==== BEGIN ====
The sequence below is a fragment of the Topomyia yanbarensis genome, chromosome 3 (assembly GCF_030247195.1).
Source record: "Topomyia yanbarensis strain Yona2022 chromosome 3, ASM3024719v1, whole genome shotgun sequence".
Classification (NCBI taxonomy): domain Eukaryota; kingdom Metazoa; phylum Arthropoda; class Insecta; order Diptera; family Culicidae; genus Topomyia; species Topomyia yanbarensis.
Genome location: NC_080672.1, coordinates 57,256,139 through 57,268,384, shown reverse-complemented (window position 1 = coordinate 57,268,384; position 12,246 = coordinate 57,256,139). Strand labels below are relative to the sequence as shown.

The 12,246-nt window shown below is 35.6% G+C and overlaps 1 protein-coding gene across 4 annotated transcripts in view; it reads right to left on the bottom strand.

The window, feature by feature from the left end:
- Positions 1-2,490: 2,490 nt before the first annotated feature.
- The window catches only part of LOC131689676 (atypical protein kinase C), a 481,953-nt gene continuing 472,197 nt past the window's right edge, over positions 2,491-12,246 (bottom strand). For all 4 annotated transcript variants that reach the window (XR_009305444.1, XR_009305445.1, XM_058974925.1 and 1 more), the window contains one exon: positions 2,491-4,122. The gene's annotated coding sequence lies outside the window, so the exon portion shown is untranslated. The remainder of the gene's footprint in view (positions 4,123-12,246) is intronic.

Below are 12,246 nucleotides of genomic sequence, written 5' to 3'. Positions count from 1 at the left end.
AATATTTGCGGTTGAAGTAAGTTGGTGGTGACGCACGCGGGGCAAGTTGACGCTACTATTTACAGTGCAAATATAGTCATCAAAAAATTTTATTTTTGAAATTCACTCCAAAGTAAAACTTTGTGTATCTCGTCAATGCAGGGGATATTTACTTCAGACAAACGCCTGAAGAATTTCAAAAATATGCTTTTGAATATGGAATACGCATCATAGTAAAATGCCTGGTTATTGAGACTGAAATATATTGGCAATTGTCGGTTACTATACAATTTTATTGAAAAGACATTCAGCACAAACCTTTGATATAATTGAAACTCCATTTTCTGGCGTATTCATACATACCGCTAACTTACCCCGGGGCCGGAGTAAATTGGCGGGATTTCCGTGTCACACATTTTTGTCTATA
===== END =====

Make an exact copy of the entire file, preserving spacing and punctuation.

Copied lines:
The sequence below is a fragment of the Topomyia yanbarensis genome, chromosome 3 (assembly GCF_030247195.1).
Source record: "Topomyia yanbarensis strain Yona2022 chromosome 3, ASM3024719v1, whole genome shotgun sequence".
Classification (NCBI taxonomy): domain Eukaryota; kingdom Metazoa; phylum Arthropoda; class Insecta; order Diptera; family Culicidae; genus Topomyia; species Topomyia yanbarensis.
Genome location: NC_080672.1, coordinates 57,256,139 through 57,268,384, shown reverse-complemented (window position 1 = coordinate 57,268,384; position 12,246 = coordinate 57,256,139). Strand labels below are relative to the sequence as shown.

The 12,246-nt window shown below is 35.6% G+C and overlaps 1 protein-coding gene across 4 annotated transcripts in view; it reads right to left on the bottom strand.

The window, feature by feature from the left end:
- Positions 1-2,490: 2,490 nt before the first annotated feature.
- The window catches only part of LOC131689676 (atypical protein kinase C), a 481,953-nt gene continuing 472,197 nt past the window's right edge, over positions 2,491-12,246 (bottom strand). For all 4 annotated transcript variants that reach the window (XR_009305444.1, XR_009305445.1, XM_058974925.1 and 1 more), the window contains one exon: positions 2,491-4,122. The gene's annotated coding sequence lies outside the window, so the exon portion shown is untranslated. The remainder of the gene's footprint in view (positions 4,123-12,246) is intronic.

Below are 12,246 nucleotides of genomic sequence, written 5' to 3'. Positions count from 1 at the left end.
AATATTTGCGGTTGAAGTAAGTTGGTGGTGACGCACGCGGGGCAAGTTGACGCTACTATTTACAGTGCAAATATAGTCATCAAAAAATTTTATTTTTGAAATTCACTCCAAAGTAAAACTTTGTGTATCTCGTCAATGCAGGGGATATTTACTTCAGACAAACGCCTGAAGAATTTCAAAAATATGCTTTTGAATATGGAATACGCATCATAGTAAAATGCCTGGTTATTGAGACTGAAATATATTGGCAATTGTCGGTTACTATACAATTTTATTGAAAAGACATTCAGCACAAACCTTTGATATAATTGAAACTCCATTTTCTGGCGTATTCATACATACCGCTAACTTACCCCGGGGCCGGAGTAAATTGGCGGGATTTCCGTGTCACACATTTTTGTCTATA